“R. Grajauskas thinks the same: “This would heat the wages”. If everyone returned, labour supply would increase and this will reduce wages. In short term it would be good for business, to others – not so much.
A. Izgorodinas thinks that in short term it would only slow down the wage increase.
“Just in the industry over the last 6 years, wages increased by 37 per cent, not only because the production is growing but mainly due to the fact that there is a real struggle between the workers and now the negotiating power is on the side of workers.
If the supply of employees increased, the bargaining power is in the hands of the companies. They would have more to choose from, so salaries wouldn’t increase.
They would, when everyone would be employed instantly, which I doubt they would increase only in economic growth” explained A. Izgorodinas.
Two Lithuania’s would separate even more?
Sudden flow of returning emigrants could affect the regions. However, the economists don’t agree that they would help them flourish or just cause the two Lithuanian to separate even further.
“It would be a shock to Vilnius, Kaunas and Klaipeda because I think that if the emigrants do return, some would come back to those places where they used to live but a large part would like to return to the regions where economy is the strongest.
We should encourage them to return at least in cities as Marijampolė and Utena. It is also good and we would have not two in Lithuania’s, but Vilnius as the main one, Kaunas, Klaipeda and well living smaller cities” says T. Povilauskas.
A. Izgorodinas is almost sure that most of them would move to major cities: “Nearly all would go to Vilnius, I personally doubt that a large proportion of people would settle in regions.
I think that this will happen, they go where there are better living conditions and prospects. Foreign investors prefer investing in major cities. If I was an emigrant and thought where to return, I’d only think about Vilnius” he admits.
R. Grajauskas wasn’t as categorical and stated that there’s a lot of chances that most would return to the region, smaller towns, where they grew up.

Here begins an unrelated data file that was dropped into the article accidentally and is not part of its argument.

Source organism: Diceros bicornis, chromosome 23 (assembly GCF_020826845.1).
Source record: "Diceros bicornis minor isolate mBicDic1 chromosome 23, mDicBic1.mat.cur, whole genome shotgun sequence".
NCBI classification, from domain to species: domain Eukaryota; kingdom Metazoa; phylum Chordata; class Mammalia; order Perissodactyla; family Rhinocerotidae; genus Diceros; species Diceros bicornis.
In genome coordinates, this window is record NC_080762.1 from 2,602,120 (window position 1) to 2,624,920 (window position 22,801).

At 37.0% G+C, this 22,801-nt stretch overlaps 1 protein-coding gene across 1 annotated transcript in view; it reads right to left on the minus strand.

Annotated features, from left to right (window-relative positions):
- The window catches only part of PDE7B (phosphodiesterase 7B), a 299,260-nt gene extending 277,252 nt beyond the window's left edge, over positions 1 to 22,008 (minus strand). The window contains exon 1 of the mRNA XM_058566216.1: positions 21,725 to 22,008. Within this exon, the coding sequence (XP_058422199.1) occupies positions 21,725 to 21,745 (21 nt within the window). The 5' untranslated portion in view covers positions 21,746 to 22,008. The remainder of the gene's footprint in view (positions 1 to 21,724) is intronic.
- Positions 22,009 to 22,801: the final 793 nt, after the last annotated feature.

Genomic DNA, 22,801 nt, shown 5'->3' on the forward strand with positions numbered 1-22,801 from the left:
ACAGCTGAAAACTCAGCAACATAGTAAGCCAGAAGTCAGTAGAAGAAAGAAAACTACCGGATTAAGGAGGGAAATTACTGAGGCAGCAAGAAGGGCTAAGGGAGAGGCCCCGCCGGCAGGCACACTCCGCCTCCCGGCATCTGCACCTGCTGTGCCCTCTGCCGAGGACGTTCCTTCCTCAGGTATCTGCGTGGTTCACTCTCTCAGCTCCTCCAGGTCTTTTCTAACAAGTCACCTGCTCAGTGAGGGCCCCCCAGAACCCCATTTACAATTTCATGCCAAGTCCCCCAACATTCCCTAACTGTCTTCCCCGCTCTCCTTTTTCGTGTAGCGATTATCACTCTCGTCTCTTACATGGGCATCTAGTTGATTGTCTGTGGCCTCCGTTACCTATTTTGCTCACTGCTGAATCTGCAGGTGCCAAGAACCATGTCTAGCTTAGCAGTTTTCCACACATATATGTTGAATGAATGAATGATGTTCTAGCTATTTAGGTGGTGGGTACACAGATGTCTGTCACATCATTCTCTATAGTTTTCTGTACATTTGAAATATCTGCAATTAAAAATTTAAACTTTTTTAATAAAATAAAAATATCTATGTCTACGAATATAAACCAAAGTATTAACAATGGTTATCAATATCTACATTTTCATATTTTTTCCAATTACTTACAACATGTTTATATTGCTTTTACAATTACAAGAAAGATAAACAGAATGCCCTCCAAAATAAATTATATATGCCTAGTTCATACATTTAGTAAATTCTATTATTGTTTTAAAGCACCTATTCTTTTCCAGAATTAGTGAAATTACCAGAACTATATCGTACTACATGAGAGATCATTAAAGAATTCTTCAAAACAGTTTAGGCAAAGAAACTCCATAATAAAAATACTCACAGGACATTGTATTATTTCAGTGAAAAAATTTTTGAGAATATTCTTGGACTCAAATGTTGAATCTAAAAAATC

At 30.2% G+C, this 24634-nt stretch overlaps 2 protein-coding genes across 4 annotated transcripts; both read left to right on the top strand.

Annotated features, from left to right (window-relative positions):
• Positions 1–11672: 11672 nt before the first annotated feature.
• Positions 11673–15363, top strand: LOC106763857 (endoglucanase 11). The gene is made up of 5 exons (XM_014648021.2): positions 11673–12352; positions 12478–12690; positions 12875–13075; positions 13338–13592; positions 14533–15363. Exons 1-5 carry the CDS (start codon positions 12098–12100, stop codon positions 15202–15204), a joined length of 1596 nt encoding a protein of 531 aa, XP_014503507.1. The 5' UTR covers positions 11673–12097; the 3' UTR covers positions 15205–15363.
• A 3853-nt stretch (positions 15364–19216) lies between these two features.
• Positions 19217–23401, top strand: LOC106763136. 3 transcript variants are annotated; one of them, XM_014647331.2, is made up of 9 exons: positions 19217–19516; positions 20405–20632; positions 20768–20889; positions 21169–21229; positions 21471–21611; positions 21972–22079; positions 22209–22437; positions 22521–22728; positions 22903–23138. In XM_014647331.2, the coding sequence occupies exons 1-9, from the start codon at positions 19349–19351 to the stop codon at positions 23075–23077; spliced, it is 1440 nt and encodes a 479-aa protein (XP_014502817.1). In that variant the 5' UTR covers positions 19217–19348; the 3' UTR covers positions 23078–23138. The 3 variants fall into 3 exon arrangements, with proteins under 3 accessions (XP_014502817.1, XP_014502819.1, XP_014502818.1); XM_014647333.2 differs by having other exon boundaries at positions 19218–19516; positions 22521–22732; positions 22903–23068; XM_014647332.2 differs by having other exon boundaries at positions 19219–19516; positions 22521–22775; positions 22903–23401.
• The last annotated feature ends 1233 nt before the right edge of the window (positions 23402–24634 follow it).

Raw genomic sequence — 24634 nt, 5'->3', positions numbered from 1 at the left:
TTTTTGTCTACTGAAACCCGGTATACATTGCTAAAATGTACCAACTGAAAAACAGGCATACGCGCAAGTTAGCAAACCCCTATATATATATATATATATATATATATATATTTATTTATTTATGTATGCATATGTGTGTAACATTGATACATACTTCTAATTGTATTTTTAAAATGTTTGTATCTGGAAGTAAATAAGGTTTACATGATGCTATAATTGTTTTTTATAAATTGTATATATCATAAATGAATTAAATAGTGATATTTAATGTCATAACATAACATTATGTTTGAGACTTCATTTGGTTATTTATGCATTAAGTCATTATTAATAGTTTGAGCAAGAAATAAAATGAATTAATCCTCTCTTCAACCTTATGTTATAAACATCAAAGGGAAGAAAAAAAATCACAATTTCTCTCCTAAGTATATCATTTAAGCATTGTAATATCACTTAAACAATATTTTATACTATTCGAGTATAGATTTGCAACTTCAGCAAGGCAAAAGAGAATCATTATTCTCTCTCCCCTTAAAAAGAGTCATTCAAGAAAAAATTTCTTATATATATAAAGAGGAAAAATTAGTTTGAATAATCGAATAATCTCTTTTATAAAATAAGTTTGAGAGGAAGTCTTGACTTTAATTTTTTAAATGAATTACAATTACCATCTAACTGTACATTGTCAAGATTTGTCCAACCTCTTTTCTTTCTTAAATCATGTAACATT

“If everyone would go to one or more place, it would become very cramped so maybe a part could try to settle down in smaller towns, real estate might be cheaper and there could be more opportunities for self-fulfilment.
It would raise the economy of towns and regions as they are the most affected by emigration. So, I think that the ones that return would have the opposite effect, unless everyone goes to one place but I doubt it would happen” he says.
Ž. Mauricas thinks that some of the emigrants probably seriously consider the idea of not returning to the big cities.
“The likelihood of them going to small towns is little but why do people go to large cities because the financial insecurity is high, they want adventure, etc., and they after returning, they’ve experienced the adventures so could take more risks and maybe try and return to their hometowns.
I’m not saying that they’ll go to the villages and small towns like Kupiškis but maybe to Panevežys, Druskininkai, that are moving in the right direction” he says.
Currently we are creating a “non-welfare state”
According, to N. Mačiulis Lithuania in general would look significantly different: pensions would increase and everyone would feel significantly better. He invited to imagine a scenario in the course of five years where all emigrants would return, as it would be even more interesting.
“The increasing population, would also send a positive signal to the investors – one would expect an increase in foreign direct investment, as without the fear of a decline in demand and a lack of workers local companies would also invest more.
There would also be an increase the demand for real estate, and a possibility that regional isolation would lessen, as GDP growth would increase to at least 5 per cent. Furthermore, several problems in the public sector would solve themselves – as there would no longer be a dramatic lack of high school and university students, thus there would be no need to close half of the universities in the country. The increase both in the work force and the number of taxpayers would result in a quarter increase in pensions. In short, this would be a dream scenario, regrettably the probability of it coming true is close to zero…” – regretted the economist.
Furthermore, Ž. Mauricas is convicted that while such a scenario is realistic, but the need to act is now. Otherwise, the state will be at the risk of collapsing.
“The scenario is quite realistic. However, while the probability of it happening in Lithuania is small, it can be achieved if all attention is given to this issue.
The government needs to prioritize and try to end this vicious cycle, in order for it to change direction because the reality is that most people would like to return to Lithuania. The only question is whether we are going on the right path. There is no reason to think that this is something historic and uncontrolled, thus continuing to go down.
I, myself am fearful that we may become an experimental state, as there is a chance that emigration will not be stopped, than the question will become if we pay pensions at all, not how large they will be.” – the future is painted in dark colors.
The economist claims, that currently everything is done backwards, people are almost incentivised to emigrate. Details such as posters in the airports stating: “Make sure to check if you are not indebted to “Sodra”, enrage the economist.
“We are almost making it so that those people would never return here, instead of returning. We are not going in the right direction. We are creating our own model, the model which I refer to as an “non-welfare “state, in which crooks and bribers are tolerated, and we cannot even manage to do basic things” – firmly stated Ž. Mauricas.